The Eighth Circuit revived a plaintiff’s hostile work environment claim that the U.S. District Court, D. Minn. (Kyle, J.) had thrown out. Plaintiffs first brought suit against American Building Maintenance Inc. (ABMI), the parent company of their employer, American Building Maintenance of Kentucky (ABMK), which they added more than 90 days later. They made claims under Title VII of the Civil Rights Act and under the Minnesota Human Rights Act (MHRA) alleging sexual harassment, hostile workplace, and other employment-related claims.
With two months left on the deadline for bringing a lawsuit after receipt from the EEOC of the plaintiffs’ right-to-sue letters, Defense counsel pointed out that Plaintiffs sued the wrong entity, the corporate parent and not ABMK, their employer. When plaintiffs got around to suing ABMK, the 90-day time period after issuance of the right-to-sue letter had run out. The Eighth Circuit affirmed Judge Kyle’s rejection of their motion to amend to add ABMK, as outside the statute of limitation based on equitable tolling. (Plaintiffs had delayed the motion because, at the same time, they had wanted to add new plaintiffs who were awaiting their own right-to-sue letters.)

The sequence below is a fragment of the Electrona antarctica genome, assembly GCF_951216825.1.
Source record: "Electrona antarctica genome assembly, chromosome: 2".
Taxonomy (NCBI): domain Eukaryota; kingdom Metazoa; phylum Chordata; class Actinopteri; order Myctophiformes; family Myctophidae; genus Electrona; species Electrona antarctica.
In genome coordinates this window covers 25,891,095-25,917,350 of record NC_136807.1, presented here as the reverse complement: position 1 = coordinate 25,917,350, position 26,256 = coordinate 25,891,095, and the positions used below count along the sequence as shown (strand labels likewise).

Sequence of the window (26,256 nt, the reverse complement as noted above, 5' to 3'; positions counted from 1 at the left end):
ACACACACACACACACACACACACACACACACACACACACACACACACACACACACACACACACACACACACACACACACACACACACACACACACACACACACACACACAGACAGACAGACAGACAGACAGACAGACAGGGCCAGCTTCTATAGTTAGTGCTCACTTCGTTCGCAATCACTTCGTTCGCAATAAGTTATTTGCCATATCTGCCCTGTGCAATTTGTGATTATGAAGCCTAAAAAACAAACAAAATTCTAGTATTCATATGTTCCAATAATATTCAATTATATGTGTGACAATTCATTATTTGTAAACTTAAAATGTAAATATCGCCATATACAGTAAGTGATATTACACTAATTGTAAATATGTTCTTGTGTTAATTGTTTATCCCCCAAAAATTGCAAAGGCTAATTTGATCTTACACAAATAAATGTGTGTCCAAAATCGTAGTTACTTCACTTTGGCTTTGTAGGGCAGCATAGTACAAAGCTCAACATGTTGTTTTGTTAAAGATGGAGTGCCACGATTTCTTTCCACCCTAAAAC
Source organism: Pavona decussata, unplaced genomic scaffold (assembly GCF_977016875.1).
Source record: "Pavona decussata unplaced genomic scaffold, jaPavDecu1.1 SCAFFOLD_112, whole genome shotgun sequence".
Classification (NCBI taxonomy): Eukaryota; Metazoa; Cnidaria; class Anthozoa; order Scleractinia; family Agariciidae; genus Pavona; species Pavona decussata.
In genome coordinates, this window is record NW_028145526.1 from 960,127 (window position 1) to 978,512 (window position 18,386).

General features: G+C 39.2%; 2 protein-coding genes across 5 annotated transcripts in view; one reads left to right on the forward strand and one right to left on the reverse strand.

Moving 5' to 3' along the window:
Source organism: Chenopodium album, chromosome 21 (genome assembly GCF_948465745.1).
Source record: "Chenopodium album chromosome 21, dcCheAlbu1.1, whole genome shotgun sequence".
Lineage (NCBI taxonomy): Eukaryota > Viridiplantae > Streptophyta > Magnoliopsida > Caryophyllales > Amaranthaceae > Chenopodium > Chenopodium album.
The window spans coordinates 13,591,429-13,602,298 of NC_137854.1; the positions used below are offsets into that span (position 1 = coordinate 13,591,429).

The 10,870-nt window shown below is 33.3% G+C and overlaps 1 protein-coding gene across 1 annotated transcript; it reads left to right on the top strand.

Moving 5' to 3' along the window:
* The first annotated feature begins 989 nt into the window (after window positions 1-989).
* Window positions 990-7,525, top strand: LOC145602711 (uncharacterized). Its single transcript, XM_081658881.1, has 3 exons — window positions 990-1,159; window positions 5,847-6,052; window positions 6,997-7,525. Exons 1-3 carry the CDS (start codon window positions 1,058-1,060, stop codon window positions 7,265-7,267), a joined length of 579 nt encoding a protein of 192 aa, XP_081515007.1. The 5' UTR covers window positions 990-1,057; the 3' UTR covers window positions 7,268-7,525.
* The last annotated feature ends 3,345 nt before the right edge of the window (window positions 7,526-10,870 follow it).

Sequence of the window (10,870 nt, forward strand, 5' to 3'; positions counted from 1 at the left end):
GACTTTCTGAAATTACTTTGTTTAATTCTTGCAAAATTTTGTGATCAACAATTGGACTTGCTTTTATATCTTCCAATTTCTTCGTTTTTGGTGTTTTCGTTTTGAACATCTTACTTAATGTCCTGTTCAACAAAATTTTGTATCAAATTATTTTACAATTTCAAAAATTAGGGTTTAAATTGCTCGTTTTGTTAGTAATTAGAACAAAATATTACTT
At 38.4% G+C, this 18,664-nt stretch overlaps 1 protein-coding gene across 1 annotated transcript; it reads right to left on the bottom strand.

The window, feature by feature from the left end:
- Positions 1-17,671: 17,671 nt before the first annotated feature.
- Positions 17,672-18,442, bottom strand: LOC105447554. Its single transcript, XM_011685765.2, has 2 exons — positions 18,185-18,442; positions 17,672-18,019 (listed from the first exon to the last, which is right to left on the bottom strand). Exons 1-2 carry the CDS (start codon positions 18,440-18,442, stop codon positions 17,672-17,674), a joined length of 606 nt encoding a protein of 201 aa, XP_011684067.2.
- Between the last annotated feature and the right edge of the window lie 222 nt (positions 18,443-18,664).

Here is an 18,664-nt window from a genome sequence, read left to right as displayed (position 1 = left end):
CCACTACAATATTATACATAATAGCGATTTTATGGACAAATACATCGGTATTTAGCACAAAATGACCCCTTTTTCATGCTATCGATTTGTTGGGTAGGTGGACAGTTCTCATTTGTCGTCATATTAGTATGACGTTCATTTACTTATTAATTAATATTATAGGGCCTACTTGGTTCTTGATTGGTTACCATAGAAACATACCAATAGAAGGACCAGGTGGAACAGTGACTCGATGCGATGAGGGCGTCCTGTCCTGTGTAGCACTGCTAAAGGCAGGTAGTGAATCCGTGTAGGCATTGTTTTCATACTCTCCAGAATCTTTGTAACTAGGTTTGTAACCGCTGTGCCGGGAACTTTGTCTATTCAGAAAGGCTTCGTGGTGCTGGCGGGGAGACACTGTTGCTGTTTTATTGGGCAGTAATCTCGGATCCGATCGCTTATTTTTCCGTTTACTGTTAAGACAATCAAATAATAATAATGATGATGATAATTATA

Next, plaintiffs argued that ABMI and ABMK were so intertwined that a case against one should be treated as a case against the other, an argument that the District Court rejected, citing the preference to respect the corporate form. After an exhaustive description of the interrelationship and involvement between the two entities, on this score, the 8th Circuit reversed Judge Kyle. “These descriptions of ABMI’s involvement in the operations of its subsidiaries, and in particular ABMK’s, are sufficient to create a genuine issue of material fact with respect to whether ABMI and ABMK are an integrated enterprise.”
Next, the Eighth Circuit addressed Judge Kyle’s rejection on summary judgment of the “non-time-barred” plaintiffs on their claims under Title VII and the MHRA. “[W]e reverse and remand the district court’s dismissal of Laureano’s and Giron’s hostile workplace claims, with instructions to determine whether evidence of widespread sexual harassment was sufficient to put ABMK on constructive notice….[T]he district court refused to consider evidence offered to show ABMK knew or should have known sexual harassment was rampant throughout the company, thereby giving it constructive notice.” (The District Court was under the impression that Eighth Circuit law dictated that plaintiff had to be aware of harassment and hostile work environment in order for the evidence of it to be admissible. The Eighth Circuit rejected this reading of its precedent.)
Judge Gruender concurred in part and dissented in part. He would have upheld the District Court’s decision in its entirety.